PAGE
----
Most of the things labor unions won for the American worker we now take for granted. Yet, the corporate interests who want to destroy labor unions want to substitute the “benevolence” of one’s boss to provide whatever benefits he/she wants. Because many companies provide paid vacation, health insurance, etc., these things have become a standard to which most companies will adhere in order to be able to attract good employees. Still, “right to work” laws pose a great threat to the rights and benefits workers have. Let’s look at some history…
At the beginning of the Industrial Revolution in Europe, working conditions were appalling. Child labor was common. I am reposting here a post from my blog We Are Such Stuff IV, which is devoted to my family history. My 4-greats grandfather, I found out from research, worked for some years as a coal miner in England at the end of the 18th century. Just as a reminder of how far we’ve come in protecting workers since that time, this is what life was like for young coal miners. (Note: to see the sources I used for this account, please see the original post: Trappers, Hurriers, and Hewers: Working in a Coal Mine.)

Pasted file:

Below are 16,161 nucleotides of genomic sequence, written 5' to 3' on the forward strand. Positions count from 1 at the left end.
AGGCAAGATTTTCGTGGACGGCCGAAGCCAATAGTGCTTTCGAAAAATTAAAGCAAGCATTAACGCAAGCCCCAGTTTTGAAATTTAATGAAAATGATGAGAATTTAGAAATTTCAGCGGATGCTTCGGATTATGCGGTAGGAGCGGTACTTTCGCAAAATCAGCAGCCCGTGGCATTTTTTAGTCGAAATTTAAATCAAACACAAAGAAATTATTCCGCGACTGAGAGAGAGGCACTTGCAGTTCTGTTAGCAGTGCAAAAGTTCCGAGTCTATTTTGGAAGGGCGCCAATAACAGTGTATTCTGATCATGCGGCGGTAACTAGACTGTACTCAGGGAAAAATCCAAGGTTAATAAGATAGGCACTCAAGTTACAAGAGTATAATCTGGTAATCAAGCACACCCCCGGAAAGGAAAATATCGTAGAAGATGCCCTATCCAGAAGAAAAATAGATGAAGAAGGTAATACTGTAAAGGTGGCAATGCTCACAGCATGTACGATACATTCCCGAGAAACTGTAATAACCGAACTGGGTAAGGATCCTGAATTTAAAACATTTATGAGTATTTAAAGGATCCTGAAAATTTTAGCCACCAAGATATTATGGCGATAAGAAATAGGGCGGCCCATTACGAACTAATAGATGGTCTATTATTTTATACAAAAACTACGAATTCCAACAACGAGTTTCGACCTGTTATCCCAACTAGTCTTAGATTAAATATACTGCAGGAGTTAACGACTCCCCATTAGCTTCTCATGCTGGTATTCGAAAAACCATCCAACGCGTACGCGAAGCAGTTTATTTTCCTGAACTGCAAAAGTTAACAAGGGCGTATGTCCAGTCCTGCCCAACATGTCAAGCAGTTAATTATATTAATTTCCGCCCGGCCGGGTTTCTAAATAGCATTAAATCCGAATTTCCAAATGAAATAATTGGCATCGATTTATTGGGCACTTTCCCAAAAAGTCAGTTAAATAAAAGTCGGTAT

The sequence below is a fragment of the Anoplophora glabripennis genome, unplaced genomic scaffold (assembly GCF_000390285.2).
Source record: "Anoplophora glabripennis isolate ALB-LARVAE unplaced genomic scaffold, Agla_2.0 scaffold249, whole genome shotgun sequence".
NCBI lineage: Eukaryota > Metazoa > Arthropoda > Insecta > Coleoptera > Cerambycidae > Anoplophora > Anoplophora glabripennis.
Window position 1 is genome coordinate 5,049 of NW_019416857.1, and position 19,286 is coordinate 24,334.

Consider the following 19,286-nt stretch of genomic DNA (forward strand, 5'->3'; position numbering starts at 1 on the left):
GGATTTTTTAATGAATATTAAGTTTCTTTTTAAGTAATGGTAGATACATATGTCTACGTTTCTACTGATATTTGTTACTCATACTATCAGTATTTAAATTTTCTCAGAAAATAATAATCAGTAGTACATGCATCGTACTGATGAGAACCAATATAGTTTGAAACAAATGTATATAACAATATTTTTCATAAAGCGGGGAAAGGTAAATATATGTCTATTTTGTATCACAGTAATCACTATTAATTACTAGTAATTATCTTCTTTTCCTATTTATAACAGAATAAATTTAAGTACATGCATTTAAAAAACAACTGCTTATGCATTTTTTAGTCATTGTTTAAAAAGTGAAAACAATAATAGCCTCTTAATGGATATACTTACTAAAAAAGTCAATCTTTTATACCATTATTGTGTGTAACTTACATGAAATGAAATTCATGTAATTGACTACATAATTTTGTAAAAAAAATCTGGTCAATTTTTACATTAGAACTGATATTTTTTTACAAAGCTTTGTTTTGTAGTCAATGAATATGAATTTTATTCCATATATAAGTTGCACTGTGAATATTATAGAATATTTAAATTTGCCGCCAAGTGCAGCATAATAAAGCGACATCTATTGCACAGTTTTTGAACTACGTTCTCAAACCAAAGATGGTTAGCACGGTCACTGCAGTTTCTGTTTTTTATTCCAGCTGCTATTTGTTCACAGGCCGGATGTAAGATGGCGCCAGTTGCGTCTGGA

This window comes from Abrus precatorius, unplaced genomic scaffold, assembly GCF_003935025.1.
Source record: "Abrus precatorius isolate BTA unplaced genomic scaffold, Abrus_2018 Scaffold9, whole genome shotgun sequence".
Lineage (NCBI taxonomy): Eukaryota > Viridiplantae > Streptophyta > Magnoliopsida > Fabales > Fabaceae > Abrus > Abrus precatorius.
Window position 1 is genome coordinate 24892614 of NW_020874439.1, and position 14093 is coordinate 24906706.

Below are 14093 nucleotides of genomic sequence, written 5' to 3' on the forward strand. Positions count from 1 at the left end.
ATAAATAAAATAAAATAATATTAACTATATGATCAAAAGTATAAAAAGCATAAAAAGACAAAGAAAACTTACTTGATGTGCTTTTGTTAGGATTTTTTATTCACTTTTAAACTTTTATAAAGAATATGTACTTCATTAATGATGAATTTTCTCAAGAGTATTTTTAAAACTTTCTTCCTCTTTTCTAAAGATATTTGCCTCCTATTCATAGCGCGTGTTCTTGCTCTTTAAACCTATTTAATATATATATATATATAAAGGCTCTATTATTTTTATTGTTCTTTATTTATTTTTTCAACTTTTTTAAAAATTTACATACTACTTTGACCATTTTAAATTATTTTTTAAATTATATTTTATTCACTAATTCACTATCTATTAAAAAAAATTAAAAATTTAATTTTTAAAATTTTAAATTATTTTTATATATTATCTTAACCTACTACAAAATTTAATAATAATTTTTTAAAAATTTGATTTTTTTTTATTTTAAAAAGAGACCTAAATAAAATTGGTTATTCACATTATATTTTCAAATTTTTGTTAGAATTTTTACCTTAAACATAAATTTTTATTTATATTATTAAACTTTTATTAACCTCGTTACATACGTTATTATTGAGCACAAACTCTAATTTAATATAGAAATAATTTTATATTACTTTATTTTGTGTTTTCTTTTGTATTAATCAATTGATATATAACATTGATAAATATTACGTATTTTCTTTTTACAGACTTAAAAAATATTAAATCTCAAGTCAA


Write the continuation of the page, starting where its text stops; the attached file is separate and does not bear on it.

The Industrial Revolution really got its start in Great Britain during the second half of the eighteenth century. A great many workers were needed in the burgeoning factories and in coal mines to provide the fuel for the factory machinery. Our ancestor came of age in the late 1700s, and would have been accustomed to working to help provide for his family – with a widowed mother and several siblings, there was no other option. Many jobs were available, although working conditions were appalling.